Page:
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NSO Group’s Covid-19 Tracking Software Attracts Privacy Concerns

NSO Group’s Covid-19 Tracking Software Attracts Privacy Concerns

NSO Group is leveraging Pegasus spyware for tracking quarantined people

NSO Group claims to be selling this software only to governments

Privacy advocates have now raised privacy concerns on the software

Citing the coronavirus pandemic, governments across the world have ramped up surveillance. Using technology provided by private players, government officials are monitoring Covid-19-infected patients. As of now, many companies are offering these surveillance services and one of them is Israel’s NSO Group, the maker of infamous WhatsApp Pegasus spyware.

According to a report by Motherboard, citing sources, NSO Group is proactively selling its surveillance tool — Fleming — to government agencies for tracking citizens and know who they came in contact with, thereby curbing the spread of coronavirus. While the software might look innocuous, several experts have now raised privacy concerns.

Pegasus Back To Business

The tracking software sold by NSO Group uses the same Pegasus WhatsApp spyware which was used to snoop around 1400 journalists, lawyers, writers, among others, including 121 in India.

The media report said that NSO has incorporated its user interface and analytical tool with Pegasus to hack into mobile phones through WhatsApp to extract personal data such as photos, messages, and phone call details from the devices.

However, NSO doesn’t collect data for itself but provides the software to governments which in turn use these tools to get location data from telecom companies.

In countries like Italy, Germany, Austria, Spain, France, Belgium and the UK, telecom companies are already sharing the location of their customers with the governments to help them better track the virus. Using Fleming, governments can get data on an intuitive user interface that lets official track where people go, who they meet, and for how long. The data is displayed as a heat map which has advanced filters to know what is happening on the ground. For instance, analysts can check whether a patient visited a public place or commercial spaces.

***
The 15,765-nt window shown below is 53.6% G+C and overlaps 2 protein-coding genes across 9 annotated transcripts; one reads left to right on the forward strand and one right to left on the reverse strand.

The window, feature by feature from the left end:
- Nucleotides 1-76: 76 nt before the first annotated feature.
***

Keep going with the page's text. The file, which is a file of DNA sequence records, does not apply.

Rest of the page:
With these functionalities, Fleming seems to be a complete violator of data privacy. However, the software tracks citizens by assigning them random IDs to protect their identities. But this function also has some flaws as the option to track individuals with random IDs or personal identities is left with the government.

John Scott-Railton, a senior researcher at the Citizen Lab of the University of Toronto, said that this is an extremely cynical attempt from a notorious spyware company to branch out into mass surveillance. He added that while everyone wants to go back to normal as soon as possible, the rush to surveillance technology could mean that there is a normal expectation of privacy violation.

Further, some experts have even questioned the effectiveness of the software. They are unclear whether software like Fleming can actually make a difference on the ground or are just used for surveillance.

Similar to Fleming, some countries are using tracking software made by Rome-based Cy4Gate. The company is pitching to Italy, one of the worst impacted countries, to use an application to track user’s location via GPS, phone tower data and Bluetooth.

Moreover, Cy4Gate’s software only tracks individual afters their consent. Also, they have to download the application and enable it to help the government agencies to track them. Cy4Gate claimes to anonymises data and only law enforcement agencies can have access to de-anonymise it.